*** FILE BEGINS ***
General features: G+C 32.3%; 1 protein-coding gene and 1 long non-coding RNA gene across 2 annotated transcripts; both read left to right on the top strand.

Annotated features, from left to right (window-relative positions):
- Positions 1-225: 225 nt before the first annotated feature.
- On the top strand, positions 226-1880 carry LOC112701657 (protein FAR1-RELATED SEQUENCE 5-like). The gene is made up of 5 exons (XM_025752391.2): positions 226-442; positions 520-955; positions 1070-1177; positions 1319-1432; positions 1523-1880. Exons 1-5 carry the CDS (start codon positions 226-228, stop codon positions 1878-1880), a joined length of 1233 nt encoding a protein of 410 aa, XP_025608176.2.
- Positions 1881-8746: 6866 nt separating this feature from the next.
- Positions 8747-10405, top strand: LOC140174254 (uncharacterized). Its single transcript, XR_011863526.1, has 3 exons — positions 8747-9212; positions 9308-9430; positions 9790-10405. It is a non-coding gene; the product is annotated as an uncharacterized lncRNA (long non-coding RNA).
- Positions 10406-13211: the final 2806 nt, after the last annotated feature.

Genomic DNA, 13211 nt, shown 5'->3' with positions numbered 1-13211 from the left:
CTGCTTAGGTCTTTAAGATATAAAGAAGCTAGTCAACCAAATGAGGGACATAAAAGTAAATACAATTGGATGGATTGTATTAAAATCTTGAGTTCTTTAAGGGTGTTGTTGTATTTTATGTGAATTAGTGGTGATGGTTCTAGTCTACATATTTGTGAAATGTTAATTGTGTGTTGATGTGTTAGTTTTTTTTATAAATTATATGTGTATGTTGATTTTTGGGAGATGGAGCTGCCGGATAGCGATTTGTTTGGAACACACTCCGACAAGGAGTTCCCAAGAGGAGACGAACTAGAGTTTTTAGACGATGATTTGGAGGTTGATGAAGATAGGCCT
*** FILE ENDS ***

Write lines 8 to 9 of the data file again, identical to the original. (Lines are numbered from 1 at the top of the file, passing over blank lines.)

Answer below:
Genomic DNA, 13211 nt, shown 5'->3' with positions numbered 1-13211 from the left:
CTGCTTAGGTCTTTAAGATATAAAGAAGCTAGTCAACCAAATGAGGGACATAAAAGTAAATACAATTGGATGGATTGTATTAAAATCTTGAGTTCTTTAAGGGTGTTGTTGTATTTTATGTGAATTAGTGGTGATGGTTCTAGTCTACATATTTGTGAAATGTTAATTGTGTGTTGATGTGTTAGTTTTTTTTATAAATTATATGTGTATGTTGATTTTTGGGAGATGGAGCTGCCGGATAGCGATTTGTTTGGAACACACTCCGACAAGGAGTTCCCAAGAGGAGACGAACTAGAGTTTTTAGACGATGATTTGGAGGTTGATGAAGATAGGCCT